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Digital TV Basics
Now that all analog transmissions have been replaced with digital signals in the United States, many people are experiencing difficulty and frustration with understanding digital TV. The terms analog and digital can seem meaningless to the uninitiated. People often can't tell whether a television is analog or digital, or whether they're watching an analog or digital signal. When you're comparing CRT televisions to flat panel televisions and HDTVs, the situation can seem doubly confusing. However, there are many places where you can learn about digital television. When you learn the basics, you can be confident that you're buying a real digital TV.
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The Difference Between HDTV, Digital and Analog Televisions
Digital television has many improvements over analog. Since digital television signals consist of binary data, the signal can be compressed. Digital television has improved picture and sound quality over analog. Also, multiple standard definition channels, or a single high definition channel along with an electronic program guide (EPG) can be transmitted in the same bandwidth that was previously used to broadcast a single analog channel. Thus digital television has many benefits, but you can only take advantage of them if you have a digital tuner.
Most televisions sold in the United States prior to 1998 had only an analog tuner. If you want to watch digital television signals on an TV, you must connect it to a DTV converter box. Today, most new televisions that are sold have a digital tuner. This includes cathode ray tube (CRT) televisions. You don't have to buy a fancy, expensive wide-screen flat panel television to get a digital signal. The inclusion of a digital tuner is the only thing that's required to make a real digital television. So when you're shopping, check the technical specifications for the term "digital tuner" or "digital receiver" to ensure that you're really getting a digital television. In order to take advantage of high definition television (HDTV) digital signals, however, you must purchase an HDTV television. Then you must either use an antenna to pick up free-to-air HDTV signals, or pay an extra fee to your cable or satellite television provider for HD service. In many cases, a regular "rabbit ears" antenna will do. However, depending on where you live, you may need to install an outdoor television antenna to get adequate digital television signal strength.
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Types of Digital Televisions and HDTVs
The different types of digital televisions include CRT, light emitting diode (LED), liquid crystal display (LCD) and plasma televisions. CRT digital televisions are standard definition, displaying images in a 4:3 aspect ratio. LED, LCD and plasma flat panel televisions are typically HDTV capable, but can also display images in standard definition. Flat panel televisions typically display images with a 16:9 aspect ratio. Since most digital signals are transmitted in a 16:9 ratio, a flat panel digital television with the same ratio will display the entire picture. A CRT television, by comparison, will cut the picture off on the right and left so that only the center of the image is displayed.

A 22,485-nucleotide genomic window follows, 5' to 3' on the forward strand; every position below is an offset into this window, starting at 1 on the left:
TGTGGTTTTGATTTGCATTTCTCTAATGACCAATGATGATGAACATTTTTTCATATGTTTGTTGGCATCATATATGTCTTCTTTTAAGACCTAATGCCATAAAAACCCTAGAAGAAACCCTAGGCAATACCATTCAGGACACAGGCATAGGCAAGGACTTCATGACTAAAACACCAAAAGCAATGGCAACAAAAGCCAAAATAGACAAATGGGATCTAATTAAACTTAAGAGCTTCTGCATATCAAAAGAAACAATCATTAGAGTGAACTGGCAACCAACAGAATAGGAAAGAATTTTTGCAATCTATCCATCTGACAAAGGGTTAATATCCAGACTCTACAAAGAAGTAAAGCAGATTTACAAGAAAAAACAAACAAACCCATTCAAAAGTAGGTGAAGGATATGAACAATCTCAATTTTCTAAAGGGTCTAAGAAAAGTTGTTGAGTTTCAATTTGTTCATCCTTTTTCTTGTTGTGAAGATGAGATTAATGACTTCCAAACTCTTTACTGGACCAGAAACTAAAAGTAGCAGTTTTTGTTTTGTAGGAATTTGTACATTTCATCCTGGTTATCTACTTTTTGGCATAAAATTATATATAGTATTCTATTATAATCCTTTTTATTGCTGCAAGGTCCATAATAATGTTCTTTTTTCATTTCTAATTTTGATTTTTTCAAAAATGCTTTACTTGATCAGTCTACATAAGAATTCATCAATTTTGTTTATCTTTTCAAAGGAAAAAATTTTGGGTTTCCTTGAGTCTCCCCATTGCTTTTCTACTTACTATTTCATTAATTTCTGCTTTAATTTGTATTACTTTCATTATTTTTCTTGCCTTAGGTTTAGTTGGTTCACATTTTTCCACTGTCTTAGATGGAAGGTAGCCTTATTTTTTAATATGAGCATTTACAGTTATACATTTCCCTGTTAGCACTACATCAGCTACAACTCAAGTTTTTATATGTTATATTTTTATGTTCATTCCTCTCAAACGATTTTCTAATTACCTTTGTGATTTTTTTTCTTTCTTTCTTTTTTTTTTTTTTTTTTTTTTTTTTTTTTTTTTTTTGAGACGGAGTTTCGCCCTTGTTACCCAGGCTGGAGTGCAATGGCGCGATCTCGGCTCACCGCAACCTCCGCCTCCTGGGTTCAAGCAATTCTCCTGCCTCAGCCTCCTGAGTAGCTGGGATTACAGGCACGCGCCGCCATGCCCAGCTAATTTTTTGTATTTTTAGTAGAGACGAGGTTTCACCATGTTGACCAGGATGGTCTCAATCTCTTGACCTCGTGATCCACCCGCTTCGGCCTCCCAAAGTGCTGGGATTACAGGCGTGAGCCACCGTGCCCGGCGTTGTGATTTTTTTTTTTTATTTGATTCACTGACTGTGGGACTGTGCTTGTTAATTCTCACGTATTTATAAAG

LED digital televisions are actually LCD televisions with an LED backlight. They are usually more expensive than LCD televisions that are backlit with a fluorescent lamp. However, the picture quality of an LED television is superior to ordinary LCD, since a fluorescent backlight can't produce the deep blacks and color range that LED is capable of. LED televisions also use less electricity than ordinary flat screens, which are backlit with a cold cathode fluorescent lamp (CCFL). Plasma digital televisions are also better able to display deep blacks than LCD televisions. Plasma televisions can be viewed easily at an angle, whereas the image on an LCD television may fade when viewed from an angle. You're less likely to experience problems with blurring with a plasma television. Plasma televisions are comparable in price to LCD, but typically use more electricity during use.
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HDTV Resolutions Explained
HDTVs come in a variety of resolutions. These include 720p, 1080i and 1080p. The numbers stand for the height of the high definition television image in pixels. The "i" stands for "interlaced" and the "p" stands for "progressive scan." Progressive scan is superior to interlaced, since it provides a faster, smoother image on the screen. 1080p is considered "full HD." If you're planning to buy an HDTV, it's a good idea to invest in a 1080p model, even if you don't think you'll be able to utilize the full HD features right away.
Using these tips will help you to choose a digital television that's right for you. For more information about digital television, visit the DTV.gov website.
"LCD vs. Plasma TVs," http://www.consumerreports.org/cro/electronics-computers/tvs-services/hdtv/tv-types/lcd-vs.-plasma-3-08/overview/lcd-vs-plasma-tvs-ov.htm
"A Different Aspect," http://www.pbs.org/opb/crashcourse/aspect_ratio/
"What's an LED TV?" http://gadgetwise.blogs.nytimes.com/2009/06/11/whats-an-led-tv/
"What is DTV?" http://dtv.gov/whatisdtv.html
"What are 720p, 1080i and 1080p HDTV Resolutions?" http://tv.about.com/od/hdtv/a/whatisHDTV.htm